||I was very pleased to read Bob Barrett's account in ERB-APA
2 of his boyhood discovery of ERB through his Dad's interest in ERB, because
that is how I got my start too. My Dad, Francis Thompson was born in 1913
is Centreville, Alabama, the county seat of a small rural county. So he
arrived on the scene about the time Burroughs began his writing career.
When Dad was 9, he and the family moved to Birmingham where my grandfather
continued the practice of law. Soon after that, my Dad must have discovered
the public library and the movies in Alabama's largest city. When I checked
the main catalog in the late 1960's, the library still showed cards for
the majority of the Burroughs first editions, though none actually remained
in the system by that time.
Dad was back home, practicing law himself in Birmingham
by 1947, and I was born in January of 1948. The county court house where
he was a solicitor was adjacent to that same main public library, and one
of my earlier memories of elementary school days is spending a summer's
day with my Dad at his office, and walking over to the library during the
hours court was in session to select books to bring home to read. The library
had an excellent children's reading room, and my interest in science fiction
and in dinosaurs and snakes began there. This must have been in the mid
to late 1950's. However, there were no Burroughs novels in the children's
reading room. They were cataloged with adult fiction in those days.
||So I suspect my Dad read the bulk of the books that were
published by Burroughs before 1940 and saw whichever Tarzan films played
in town from 1922(?) onward. No doubt my love of movies and books in general
was inherited directly from Dad.
Dad graduated from Law School in 1940 and married, but
enlisted in the Army in 1942 and served in the China-India-Burma
in the Signal Corps until sometime after the war ended. I'll never know
if he took up reading Burroughs again after the war.
Friday nights were movie nights for our family in those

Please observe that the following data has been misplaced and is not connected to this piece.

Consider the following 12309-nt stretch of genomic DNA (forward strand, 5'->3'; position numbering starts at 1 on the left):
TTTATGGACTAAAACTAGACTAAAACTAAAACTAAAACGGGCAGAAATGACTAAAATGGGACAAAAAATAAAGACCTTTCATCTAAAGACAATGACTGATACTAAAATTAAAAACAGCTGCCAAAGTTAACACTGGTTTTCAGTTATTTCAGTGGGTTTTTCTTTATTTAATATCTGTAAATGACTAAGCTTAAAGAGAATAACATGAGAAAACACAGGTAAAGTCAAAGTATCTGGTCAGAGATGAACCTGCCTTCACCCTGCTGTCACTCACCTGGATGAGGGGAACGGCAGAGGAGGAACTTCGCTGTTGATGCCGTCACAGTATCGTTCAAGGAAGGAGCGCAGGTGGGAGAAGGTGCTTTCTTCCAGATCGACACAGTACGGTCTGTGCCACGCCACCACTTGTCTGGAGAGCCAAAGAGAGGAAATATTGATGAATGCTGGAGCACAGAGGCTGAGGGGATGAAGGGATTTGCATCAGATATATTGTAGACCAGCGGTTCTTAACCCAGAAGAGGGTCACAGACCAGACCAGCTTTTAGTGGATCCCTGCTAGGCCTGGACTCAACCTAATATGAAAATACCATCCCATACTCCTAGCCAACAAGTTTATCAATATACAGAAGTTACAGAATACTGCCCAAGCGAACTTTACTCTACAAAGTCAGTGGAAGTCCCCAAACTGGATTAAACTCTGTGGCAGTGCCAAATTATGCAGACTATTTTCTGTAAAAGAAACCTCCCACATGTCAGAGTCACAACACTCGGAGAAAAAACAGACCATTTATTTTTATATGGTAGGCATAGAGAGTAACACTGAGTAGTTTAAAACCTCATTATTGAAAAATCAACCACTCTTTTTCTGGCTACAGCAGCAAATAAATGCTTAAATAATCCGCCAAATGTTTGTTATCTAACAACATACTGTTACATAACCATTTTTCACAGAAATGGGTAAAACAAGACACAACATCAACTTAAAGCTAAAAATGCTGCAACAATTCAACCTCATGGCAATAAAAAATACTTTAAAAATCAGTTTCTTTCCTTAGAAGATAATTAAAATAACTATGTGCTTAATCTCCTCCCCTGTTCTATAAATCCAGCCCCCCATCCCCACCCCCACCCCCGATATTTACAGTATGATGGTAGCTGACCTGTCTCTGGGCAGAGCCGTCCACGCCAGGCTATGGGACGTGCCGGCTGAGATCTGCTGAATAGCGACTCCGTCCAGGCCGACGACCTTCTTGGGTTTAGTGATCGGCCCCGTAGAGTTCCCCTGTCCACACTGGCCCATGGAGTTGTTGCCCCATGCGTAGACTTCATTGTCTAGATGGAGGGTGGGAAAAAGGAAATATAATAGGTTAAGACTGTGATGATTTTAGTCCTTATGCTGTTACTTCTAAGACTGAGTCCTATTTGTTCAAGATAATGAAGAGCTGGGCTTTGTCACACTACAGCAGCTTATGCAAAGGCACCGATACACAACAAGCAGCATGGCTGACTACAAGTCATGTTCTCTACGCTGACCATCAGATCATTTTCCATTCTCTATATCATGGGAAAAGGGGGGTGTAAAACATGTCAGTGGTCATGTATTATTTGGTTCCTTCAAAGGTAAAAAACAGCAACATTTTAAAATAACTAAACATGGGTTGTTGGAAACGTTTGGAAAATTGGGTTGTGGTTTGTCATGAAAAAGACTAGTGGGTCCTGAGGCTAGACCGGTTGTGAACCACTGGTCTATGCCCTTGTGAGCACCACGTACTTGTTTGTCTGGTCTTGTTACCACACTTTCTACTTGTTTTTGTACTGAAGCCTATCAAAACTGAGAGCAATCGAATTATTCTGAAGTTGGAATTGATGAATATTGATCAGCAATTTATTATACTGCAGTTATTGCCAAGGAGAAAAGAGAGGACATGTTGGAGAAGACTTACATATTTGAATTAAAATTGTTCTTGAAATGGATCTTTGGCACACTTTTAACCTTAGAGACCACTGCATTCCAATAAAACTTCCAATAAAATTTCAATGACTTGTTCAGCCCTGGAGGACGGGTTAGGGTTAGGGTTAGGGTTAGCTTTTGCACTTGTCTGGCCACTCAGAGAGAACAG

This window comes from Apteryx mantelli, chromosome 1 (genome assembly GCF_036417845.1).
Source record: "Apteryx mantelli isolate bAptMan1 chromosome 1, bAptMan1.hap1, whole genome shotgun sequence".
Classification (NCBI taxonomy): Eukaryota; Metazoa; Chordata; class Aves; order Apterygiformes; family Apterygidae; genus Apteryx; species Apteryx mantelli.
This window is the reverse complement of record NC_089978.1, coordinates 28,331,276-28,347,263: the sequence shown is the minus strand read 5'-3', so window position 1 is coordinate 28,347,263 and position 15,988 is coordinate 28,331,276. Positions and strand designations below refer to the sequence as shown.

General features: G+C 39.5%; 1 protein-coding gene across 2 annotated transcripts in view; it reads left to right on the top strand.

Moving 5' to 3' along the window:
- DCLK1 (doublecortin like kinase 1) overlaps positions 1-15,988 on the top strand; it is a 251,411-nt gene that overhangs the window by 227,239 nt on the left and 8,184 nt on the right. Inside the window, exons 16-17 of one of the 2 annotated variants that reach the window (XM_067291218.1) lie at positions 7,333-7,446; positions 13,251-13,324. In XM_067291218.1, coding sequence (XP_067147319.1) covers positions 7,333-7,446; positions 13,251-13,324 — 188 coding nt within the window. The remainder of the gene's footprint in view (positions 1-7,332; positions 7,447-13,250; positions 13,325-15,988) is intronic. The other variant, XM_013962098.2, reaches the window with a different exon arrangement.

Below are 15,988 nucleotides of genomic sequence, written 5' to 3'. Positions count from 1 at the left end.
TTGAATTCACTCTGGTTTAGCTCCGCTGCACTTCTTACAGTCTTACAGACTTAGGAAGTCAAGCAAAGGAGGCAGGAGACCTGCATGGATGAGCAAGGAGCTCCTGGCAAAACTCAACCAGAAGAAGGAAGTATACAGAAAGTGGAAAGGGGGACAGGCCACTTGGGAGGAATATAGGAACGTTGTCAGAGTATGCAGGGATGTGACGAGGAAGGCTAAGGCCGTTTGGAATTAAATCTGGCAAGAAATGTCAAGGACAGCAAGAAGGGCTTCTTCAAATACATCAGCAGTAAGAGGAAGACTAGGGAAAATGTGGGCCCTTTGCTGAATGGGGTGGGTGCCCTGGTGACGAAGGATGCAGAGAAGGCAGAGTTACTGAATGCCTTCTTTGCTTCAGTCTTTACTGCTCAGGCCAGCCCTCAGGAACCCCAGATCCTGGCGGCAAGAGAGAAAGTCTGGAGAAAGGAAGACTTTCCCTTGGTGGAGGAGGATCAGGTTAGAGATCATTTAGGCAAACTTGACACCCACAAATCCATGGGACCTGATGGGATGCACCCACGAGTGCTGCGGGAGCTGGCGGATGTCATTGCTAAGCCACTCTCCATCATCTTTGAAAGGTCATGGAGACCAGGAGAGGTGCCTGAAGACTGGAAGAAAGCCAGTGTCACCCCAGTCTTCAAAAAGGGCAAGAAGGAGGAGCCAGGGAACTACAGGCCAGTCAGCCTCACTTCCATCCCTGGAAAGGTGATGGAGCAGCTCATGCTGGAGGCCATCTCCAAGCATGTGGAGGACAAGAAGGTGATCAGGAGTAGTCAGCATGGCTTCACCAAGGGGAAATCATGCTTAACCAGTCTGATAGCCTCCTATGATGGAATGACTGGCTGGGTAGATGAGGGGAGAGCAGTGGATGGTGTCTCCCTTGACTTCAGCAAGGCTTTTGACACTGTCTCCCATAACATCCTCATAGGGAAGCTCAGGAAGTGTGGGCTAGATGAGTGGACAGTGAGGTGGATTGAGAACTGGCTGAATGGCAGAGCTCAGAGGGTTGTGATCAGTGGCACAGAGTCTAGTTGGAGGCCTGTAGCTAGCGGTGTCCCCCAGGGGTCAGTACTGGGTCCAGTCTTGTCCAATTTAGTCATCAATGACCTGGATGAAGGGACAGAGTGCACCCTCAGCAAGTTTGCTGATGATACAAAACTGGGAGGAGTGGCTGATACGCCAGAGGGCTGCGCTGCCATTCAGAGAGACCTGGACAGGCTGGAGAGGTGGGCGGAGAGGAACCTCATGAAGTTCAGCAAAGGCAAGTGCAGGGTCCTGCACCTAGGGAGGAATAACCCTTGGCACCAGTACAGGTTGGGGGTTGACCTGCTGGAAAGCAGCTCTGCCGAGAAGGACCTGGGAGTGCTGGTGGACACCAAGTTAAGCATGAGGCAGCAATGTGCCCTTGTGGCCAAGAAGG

days. We saw some new movies but were also able to sample the movies of
the 1930's and 1940's at the two or three second run theaters downtown
which specialized in double features. I picked up my Dad's taste in Westerns
with John Wayne or better still with Randolph Scott, and watched action
pictures of all sorts, war films, pirates, science fiction and "monster"
movies, and jungle pictures.
||But nothing excited us like the prospect of a Tarzan
movie, because Dad loved these the best. So did I. I cannot remember the
sequence in which we saw Tarzan films, or even which ones I saw in the
theater as opposed to on television, because the local network affiliates
were fairly dependable in those days in providing Tarzan movies for a frequent
afternoon movie. But if one image remains to me from those days, it is
of Tarzan (Johnny Weissmuller) fighting the gorilla in the pit in the pigmy
village at the climax of TARZAN
||What an impression that film made on me when I was 8
or 9 years old. How we loved those old Tarzan movies. At about this same
time, as I was a pretty advanced reader for my age, my Dad suggested I
look around in the rest of the main library to see what else I could find
to read. What fun that was! Imagine how excited I was when I came across
most of the first dozen Tarzan novels in the adult fiction room. They were
the strikingly covered Grosset and Dunlap BBG editions, and the library
had left the jackets on, which caught my eye immediately. I read them all,
in no particular order, over a couple of years and loved them.
This was also the period in which Gordon Scott was making
his Tarzan films, and we were there on Friday nights to be sure. The early
ones were mediocre but I can still remember my Dad reporting to me that
a new Tarzan film would be coming and in color for the first time. This
was TARZAN'S GREATEST ADVENTURE (1959) with Gordon Scott. We were waiting
for it and checking the papers and finally it played in town. What a movie!
Finally a Tarzan who was played rather as Burroughs had written him, having
a language rather than grunts and a full knowledge of civilization's ways.
I was in heaven and so was Dad. How we talked about it after we had seen
it! And there was to be another one, TARZAN THE MAGNIFICENT(1960). How
appropriate those titles were and still are as far as I am concerned. Those
two still remain the peak Tarzan film experiences for me. I hated it when